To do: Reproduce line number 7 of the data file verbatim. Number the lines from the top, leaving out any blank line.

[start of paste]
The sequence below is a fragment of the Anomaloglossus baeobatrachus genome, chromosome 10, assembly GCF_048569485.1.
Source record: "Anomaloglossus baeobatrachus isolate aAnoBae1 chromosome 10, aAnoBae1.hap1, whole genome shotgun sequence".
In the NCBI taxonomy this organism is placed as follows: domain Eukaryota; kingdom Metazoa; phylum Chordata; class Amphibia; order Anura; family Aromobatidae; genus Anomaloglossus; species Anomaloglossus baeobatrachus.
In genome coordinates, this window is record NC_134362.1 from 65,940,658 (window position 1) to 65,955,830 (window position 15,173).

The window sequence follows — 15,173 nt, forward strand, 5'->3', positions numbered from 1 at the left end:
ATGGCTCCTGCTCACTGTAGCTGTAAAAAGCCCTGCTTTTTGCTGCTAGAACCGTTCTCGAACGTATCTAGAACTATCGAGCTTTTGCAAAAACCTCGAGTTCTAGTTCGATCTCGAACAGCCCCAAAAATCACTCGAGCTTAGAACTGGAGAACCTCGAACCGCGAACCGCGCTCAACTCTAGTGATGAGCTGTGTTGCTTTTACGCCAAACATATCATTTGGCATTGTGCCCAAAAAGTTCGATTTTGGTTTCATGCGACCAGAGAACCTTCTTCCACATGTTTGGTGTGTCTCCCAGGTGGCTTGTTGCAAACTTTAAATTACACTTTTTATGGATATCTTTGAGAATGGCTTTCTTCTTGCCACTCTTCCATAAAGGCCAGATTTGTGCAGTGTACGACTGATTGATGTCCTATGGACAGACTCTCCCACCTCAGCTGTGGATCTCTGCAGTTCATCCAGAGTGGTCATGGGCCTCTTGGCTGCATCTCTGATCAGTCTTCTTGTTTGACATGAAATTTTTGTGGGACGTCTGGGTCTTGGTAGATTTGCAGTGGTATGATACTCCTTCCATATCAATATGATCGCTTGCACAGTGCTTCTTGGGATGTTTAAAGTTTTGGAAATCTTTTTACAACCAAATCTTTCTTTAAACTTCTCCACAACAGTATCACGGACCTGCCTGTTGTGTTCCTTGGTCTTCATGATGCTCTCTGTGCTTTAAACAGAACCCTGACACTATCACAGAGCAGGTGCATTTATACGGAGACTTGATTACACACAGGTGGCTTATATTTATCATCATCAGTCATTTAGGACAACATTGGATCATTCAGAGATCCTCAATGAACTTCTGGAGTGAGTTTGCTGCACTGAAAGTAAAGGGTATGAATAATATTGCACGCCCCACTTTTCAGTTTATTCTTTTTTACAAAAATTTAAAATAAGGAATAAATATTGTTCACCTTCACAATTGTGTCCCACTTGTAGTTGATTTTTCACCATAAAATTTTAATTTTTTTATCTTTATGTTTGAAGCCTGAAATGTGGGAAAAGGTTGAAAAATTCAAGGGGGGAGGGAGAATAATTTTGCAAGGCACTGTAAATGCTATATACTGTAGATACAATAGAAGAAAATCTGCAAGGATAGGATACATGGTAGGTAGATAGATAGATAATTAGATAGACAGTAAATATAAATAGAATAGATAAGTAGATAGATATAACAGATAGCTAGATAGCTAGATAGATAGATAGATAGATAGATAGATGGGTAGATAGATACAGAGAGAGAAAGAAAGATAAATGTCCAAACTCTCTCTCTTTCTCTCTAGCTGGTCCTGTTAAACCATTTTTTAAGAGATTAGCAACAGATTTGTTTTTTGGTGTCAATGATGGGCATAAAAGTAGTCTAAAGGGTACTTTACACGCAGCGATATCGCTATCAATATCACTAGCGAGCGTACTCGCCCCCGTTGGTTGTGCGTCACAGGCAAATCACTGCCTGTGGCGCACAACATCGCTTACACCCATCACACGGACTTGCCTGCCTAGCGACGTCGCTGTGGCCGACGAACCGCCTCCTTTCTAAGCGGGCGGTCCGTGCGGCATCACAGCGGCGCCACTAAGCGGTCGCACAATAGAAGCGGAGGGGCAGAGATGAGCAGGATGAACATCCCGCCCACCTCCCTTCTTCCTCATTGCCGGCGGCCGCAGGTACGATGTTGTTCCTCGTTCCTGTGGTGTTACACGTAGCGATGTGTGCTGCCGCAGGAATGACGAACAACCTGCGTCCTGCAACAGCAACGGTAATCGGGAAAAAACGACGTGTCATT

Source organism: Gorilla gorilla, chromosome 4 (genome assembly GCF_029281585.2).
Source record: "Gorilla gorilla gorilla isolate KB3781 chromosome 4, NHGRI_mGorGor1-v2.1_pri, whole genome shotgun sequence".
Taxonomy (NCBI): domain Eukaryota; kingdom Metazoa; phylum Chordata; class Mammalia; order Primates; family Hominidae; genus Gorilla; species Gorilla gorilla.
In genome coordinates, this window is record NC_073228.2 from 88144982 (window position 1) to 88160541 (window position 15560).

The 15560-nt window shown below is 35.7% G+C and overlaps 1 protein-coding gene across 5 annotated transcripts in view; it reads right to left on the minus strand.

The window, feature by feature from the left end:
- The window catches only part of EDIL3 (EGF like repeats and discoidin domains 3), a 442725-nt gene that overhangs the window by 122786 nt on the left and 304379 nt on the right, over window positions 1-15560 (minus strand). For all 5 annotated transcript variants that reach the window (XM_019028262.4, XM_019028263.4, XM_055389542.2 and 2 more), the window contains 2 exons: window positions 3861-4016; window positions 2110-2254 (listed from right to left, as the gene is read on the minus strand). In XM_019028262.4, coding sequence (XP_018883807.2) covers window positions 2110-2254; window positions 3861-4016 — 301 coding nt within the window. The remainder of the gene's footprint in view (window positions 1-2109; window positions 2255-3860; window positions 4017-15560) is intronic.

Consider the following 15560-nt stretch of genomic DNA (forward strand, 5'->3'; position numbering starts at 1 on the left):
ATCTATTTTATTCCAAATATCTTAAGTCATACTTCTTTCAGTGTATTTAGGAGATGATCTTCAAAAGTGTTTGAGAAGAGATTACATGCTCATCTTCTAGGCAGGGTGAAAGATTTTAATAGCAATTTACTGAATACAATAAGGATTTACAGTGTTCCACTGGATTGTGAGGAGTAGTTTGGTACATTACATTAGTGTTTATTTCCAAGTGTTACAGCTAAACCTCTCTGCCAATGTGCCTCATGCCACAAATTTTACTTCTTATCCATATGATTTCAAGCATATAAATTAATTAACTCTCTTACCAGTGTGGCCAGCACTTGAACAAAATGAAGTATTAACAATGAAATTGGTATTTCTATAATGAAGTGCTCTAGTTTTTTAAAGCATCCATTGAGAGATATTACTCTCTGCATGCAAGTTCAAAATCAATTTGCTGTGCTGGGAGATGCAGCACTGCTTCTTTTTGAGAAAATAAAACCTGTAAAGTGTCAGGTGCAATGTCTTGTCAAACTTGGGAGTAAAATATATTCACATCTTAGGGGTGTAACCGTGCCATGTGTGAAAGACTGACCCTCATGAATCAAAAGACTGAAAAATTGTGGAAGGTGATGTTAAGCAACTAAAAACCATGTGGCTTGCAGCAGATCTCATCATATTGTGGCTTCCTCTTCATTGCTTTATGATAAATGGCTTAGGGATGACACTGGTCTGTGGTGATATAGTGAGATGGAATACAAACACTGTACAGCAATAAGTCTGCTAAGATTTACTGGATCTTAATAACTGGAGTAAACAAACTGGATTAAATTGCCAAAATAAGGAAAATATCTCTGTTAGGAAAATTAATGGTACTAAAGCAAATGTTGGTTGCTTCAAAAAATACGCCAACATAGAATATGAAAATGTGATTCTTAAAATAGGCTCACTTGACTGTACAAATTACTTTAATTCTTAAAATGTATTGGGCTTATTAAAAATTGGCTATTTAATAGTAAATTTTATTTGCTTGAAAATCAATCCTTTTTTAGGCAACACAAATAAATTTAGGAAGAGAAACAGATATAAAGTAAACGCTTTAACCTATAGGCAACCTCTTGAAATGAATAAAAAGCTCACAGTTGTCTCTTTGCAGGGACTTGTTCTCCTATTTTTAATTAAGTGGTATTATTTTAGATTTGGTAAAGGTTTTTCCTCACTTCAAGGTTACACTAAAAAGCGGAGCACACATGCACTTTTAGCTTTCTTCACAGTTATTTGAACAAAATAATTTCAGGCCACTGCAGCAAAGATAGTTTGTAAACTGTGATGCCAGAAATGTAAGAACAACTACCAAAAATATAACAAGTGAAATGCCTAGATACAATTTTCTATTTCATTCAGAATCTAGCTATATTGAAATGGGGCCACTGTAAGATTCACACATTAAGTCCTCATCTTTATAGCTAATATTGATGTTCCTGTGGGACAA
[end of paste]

Source organism: Gorilla gorilla, chromosome 4 (genome assembly GCF_029281585.2).